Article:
Conveyor System

Advances in Conveying and Product Handling for Food & Beverage Manufacturers

Feb. 27, 2023
The safe, expeditious movement of products through plants continues to evolve. We've outlined how processors are working to move product from point A to point B.

Speed and efficiency: two things nearly every food or beverage processing plant strives to achieve through innovation and in production capability.

Conveyor and product handling systems are the backbone of every food-processing operation and, as such, can support frontline growth in a plant’s production capacity. Although the need to move product has never changed, the ways by which it has been done, the safety measures taken for both the workers and the product, and the durability of the systems have improved over time.

The state of hygienic design

Today, to many processors and equipment manufacturers, it may go without saying how critical it is to design conveyor and product handling systems with hygiene top of mind for food processing applications. Brian Jenny, director of production engineering for Sargento, explains that the road to success now has fewer hurdles than it may have had the past, especially when processors are proactive and work with suppliers with a good grasp of proper sanitary design.

“At Sargento, we strive to lead in this space because of our commitment to food safety,” he says. “In addition to industry-wide sanitary design standards and guidelines — such as published USDA and 3-A standards — we have captured internal best practices in hygienic design in our equipment design standards, [which] we share with suppliers during project requests for proposal (RFPs), specification development and factory acceptance test (FAT) activities.”

The North American Meat Institute (NAMI) Guidelines for Sanitary Design are a great starting point to address equipment and conveyor design, believes John Johnson, adjunct professor with Liberty University with more than 30 years working for global food processors and equipment managers.

“[However,] there will always be opportunities for improvement, as there are limitations on conveyor designs based on mechanical and engineering principles,” he says. “Challenges will always exist on how to incorporate cleanability into design.”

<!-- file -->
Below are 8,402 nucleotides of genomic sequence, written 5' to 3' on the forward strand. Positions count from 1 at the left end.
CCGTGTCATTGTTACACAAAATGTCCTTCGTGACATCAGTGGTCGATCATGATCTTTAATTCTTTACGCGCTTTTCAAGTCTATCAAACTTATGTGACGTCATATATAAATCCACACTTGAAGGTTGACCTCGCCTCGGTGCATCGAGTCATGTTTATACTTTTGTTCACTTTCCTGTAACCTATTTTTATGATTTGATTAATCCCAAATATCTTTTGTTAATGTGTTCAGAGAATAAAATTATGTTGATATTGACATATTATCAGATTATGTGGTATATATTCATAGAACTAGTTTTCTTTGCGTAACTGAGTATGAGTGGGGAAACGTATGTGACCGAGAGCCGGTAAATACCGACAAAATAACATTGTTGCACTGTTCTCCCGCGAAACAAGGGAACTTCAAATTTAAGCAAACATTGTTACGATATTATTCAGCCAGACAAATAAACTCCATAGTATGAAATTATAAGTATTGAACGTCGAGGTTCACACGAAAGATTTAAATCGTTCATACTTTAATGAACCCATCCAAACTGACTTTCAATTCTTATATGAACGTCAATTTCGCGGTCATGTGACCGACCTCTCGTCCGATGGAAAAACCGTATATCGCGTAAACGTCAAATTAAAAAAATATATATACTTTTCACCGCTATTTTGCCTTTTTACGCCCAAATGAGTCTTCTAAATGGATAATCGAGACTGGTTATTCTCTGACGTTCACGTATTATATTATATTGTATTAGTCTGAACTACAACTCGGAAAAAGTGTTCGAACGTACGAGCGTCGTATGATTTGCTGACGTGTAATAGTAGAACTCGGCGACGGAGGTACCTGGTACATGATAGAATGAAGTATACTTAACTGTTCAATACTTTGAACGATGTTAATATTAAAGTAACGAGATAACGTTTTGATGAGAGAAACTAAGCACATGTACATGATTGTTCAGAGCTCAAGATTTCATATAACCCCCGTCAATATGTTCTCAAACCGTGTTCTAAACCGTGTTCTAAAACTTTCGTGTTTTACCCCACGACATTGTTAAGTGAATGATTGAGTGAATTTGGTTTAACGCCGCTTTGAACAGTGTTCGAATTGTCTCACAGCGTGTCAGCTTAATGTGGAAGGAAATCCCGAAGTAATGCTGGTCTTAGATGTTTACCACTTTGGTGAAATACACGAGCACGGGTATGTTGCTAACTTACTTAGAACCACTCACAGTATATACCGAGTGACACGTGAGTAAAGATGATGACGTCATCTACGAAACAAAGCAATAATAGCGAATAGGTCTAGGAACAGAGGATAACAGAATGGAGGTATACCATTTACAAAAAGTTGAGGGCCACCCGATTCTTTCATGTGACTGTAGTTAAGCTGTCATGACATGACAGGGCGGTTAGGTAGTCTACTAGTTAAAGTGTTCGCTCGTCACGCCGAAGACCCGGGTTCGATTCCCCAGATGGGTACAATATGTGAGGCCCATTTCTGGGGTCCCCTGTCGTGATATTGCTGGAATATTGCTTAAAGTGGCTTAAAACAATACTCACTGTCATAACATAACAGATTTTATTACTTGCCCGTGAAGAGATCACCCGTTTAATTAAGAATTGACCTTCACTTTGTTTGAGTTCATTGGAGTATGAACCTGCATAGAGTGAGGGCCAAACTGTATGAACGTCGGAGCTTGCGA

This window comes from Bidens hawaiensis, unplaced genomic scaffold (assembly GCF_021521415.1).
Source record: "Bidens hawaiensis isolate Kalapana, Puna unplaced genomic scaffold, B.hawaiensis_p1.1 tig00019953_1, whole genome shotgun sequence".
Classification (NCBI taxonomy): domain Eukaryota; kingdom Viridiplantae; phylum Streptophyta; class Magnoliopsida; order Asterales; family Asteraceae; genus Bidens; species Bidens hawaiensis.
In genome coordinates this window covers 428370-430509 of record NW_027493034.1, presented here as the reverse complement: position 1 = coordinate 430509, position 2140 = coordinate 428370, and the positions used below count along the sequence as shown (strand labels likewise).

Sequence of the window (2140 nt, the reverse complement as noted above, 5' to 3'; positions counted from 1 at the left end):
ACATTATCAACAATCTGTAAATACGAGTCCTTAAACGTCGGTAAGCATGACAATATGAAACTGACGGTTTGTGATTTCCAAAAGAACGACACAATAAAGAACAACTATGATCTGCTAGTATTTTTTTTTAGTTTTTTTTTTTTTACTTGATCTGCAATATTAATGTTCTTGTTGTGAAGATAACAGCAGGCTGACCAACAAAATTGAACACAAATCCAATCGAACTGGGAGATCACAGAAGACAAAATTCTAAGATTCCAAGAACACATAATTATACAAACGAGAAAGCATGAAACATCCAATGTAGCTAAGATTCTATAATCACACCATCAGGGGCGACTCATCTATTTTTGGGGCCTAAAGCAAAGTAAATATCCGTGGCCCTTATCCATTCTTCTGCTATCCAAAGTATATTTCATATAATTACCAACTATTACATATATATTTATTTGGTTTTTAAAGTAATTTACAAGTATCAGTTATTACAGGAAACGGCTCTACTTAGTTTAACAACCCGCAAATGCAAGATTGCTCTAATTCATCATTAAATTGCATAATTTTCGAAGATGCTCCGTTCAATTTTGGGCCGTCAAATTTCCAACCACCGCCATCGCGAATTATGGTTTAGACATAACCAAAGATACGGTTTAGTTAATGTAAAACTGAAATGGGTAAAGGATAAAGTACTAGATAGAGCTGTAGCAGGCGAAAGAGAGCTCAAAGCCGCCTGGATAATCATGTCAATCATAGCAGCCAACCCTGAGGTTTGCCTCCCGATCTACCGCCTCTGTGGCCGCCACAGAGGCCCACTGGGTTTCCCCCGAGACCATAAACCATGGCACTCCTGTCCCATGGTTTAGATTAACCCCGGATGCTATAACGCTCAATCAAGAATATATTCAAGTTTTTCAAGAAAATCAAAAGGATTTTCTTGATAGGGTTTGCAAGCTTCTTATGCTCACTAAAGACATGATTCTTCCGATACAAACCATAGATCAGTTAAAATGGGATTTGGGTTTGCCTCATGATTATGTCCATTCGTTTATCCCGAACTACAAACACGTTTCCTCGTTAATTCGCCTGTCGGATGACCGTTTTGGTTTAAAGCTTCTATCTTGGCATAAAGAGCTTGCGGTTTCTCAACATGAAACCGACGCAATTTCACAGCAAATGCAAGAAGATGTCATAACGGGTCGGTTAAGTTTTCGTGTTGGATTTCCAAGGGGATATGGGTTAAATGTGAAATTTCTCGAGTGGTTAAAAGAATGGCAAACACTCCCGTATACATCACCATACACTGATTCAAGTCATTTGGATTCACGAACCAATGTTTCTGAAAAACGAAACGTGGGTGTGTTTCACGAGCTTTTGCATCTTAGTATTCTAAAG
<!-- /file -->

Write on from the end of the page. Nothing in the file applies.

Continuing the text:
Hygienic design has evolved over the years to feature open, easy-to-clean designs with sloping surfaces and few crevices and hidden pinch points where bacteria might hide and thrive. Conveyors have been engineered to be easier for sanitation workers to disassemble, deep-clean and reassemble in a shorter amount of time than their predecessor designs.

The influence of automation

As automation has taken hold of food-processing plants, conveying systems have had to adjust. Automated systems can work 24 hours, seven days a week — and at higher speeds than a manual line — which increases production volumes and reduces downtime, but can also shorten the lifespan of the equipment handling the product.

“Conveyor parts wear out; this is an undisputed fact,” says Johnson. “The problem I have seen is attempting to extend parts beyond their physical life.”

Squeezing every last minute of operation out of a clearly worn part accelerates the wear of other parts, leading to further problems and additional costs, Johnson explains. Second, it creates a safety issue for food and personnel, as excessive wear can lead to product contamination and potential mechanical issues.

“A well-managed preventative maintenance program will extend the overall life of equipment and ensure a more accurate budget when calculating the cost to produce,” he adds. Part of that program might include innovative technology that incorporates real-time monitoring of conveyor and product handling systems, which allows plant operators to detect potential problems early and make adjustments as needed.

Sargento has benefitted from innovative changes to products, processes and robust hygienic design of bearing assemblies, leading to fewer failures and increased time before replacements are needed — invaluable contributions that Jenny says were made by the company’s experts on the engineering team.

“Their knowledge, as well as the innovative designs that facilitate the displacement and removal of conveying components, have really helped the efficiency of sanitation and maintenance at Sargento,” he says.

Robots, cobots and AGVs